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Hormone 'messes' with empathy

10th February 2011

New research has added weight to the belief that the male sex hormone testosterone is significant in the development of autism.

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A team of researchers gave women small doses of testosterone as part of a study and found that they were less able to empathise with others as a result.

This included being less able to judge mood or facial expressions and led the UK and Dutch researchers to suggest that exposure to the hormone in the womb may be key to autism.

Autism, which is much higher in boys than girls, affects children in a variety of ways, though the combination of genetics and other environmental factors which produce autism is still unclear.

Experts from universities in Cambridge and Utrecht combined for the latest study to test the theory that the disorder may be the result of an “extreme male brain.”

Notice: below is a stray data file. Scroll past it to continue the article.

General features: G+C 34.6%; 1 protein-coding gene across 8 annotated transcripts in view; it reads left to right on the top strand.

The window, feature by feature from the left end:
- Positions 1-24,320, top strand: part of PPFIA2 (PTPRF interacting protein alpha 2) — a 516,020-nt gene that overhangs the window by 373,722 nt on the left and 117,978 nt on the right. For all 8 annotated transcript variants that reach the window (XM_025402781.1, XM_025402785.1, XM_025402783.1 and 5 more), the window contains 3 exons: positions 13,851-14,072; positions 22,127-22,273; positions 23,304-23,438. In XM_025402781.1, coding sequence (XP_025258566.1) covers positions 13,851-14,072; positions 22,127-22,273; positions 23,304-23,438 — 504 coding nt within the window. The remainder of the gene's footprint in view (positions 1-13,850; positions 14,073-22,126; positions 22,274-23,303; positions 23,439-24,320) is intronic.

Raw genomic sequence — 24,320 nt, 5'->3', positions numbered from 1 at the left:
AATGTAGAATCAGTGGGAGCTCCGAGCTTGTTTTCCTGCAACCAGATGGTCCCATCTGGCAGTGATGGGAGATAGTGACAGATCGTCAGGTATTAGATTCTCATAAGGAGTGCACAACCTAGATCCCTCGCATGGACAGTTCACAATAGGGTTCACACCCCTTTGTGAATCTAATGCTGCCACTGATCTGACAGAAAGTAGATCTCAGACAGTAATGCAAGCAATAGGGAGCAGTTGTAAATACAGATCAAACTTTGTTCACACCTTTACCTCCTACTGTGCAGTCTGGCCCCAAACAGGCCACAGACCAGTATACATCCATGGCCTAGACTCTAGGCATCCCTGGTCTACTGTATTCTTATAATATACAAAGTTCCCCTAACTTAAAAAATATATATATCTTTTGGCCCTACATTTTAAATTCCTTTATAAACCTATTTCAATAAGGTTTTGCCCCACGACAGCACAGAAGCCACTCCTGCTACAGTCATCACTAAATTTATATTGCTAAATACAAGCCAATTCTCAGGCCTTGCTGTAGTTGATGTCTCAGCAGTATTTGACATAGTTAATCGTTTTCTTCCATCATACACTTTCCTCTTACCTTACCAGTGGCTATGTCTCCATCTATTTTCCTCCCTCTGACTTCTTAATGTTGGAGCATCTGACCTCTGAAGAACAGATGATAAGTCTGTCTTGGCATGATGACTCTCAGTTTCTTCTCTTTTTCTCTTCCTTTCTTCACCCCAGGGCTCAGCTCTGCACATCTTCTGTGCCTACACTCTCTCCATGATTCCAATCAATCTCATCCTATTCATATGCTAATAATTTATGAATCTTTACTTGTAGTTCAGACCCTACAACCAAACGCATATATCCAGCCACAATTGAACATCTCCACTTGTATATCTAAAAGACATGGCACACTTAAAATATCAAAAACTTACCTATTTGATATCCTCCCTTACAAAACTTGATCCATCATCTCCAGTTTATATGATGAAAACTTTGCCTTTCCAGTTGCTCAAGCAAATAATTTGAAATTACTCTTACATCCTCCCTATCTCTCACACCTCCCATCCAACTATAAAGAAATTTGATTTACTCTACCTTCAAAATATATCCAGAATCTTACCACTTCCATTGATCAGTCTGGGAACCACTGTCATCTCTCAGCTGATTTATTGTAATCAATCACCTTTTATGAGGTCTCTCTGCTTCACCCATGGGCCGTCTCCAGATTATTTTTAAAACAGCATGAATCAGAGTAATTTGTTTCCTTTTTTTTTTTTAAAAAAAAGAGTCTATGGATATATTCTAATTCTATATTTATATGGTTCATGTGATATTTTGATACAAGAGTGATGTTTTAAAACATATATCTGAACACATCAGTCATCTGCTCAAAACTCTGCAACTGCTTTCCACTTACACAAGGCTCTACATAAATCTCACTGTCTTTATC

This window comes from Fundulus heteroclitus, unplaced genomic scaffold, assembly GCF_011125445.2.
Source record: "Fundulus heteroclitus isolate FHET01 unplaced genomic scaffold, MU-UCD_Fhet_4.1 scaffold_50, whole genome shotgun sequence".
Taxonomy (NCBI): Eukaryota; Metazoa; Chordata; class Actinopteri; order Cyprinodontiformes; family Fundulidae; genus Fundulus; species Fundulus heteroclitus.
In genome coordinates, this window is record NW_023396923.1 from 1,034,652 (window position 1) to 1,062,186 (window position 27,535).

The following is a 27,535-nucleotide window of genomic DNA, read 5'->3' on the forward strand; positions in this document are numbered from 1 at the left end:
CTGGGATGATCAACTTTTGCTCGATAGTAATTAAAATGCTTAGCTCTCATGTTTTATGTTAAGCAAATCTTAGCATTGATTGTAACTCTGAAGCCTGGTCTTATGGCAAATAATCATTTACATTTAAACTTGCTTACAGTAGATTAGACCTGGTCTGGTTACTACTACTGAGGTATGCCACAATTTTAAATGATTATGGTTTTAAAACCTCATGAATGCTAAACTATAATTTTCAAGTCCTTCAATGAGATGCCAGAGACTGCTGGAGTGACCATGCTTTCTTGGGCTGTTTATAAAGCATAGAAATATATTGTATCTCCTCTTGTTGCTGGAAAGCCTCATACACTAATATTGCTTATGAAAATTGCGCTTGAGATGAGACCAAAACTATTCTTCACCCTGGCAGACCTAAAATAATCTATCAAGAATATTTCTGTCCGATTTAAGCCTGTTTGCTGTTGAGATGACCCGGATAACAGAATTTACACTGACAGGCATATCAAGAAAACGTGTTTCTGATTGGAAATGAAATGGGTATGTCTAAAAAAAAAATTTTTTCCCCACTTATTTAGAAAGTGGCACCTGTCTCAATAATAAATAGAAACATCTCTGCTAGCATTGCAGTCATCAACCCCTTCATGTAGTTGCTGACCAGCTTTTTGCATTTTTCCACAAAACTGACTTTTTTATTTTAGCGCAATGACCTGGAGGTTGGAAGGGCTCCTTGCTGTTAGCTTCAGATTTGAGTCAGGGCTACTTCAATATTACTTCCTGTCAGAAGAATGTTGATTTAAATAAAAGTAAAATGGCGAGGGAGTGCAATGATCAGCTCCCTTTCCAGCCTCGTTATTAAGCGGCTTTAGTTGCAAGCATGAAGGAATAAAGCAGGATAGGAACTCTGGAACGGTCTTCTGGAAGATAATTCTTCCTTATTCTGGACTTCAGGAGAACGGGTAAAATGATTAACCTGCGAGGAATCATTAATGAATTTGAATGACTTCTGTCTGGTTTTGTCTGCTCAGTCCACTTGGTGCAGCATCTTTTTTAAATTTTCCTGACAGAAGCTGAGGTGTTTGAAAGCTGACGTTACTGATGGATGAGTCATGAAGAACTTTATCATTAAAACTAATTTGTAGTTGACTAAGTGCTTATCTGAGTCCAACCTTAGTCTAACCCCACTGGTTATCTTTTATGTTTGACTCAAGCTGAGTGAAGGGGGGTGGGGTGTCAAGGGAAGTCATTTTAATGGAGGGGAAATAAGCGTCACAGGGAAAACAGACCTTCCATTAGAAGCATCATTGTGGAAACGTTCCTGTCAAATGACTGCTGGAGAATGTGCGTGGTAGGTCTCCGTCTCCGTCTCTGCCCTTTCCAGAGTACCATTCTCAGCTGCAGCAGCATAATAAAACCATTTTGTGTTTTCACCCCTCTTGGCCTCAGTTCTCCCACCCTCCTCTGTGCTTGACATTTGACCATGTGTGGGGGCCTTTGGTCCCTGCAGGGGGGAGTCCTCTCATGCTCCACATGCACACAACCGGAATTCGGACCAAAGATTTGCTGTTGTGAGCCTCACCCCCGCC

Researcher Professor Jack van Honk said: “We are excited by this finding because it suggests testosterone levels prenatally prime later testosterone effects on the mind.”

However, some experts say the findings need to be treated with caution.

Professor Uta Frith from University College London said: “The testosterone theory is interesting, but it is still just one of many theories about the origins of autism. I hope these results can be reproduced by other research teams, as the number of women involved are quite small.”

The National Autistic Society said that the study was another important piece of research but while it increased understanding, it did not provide all the answers.

 

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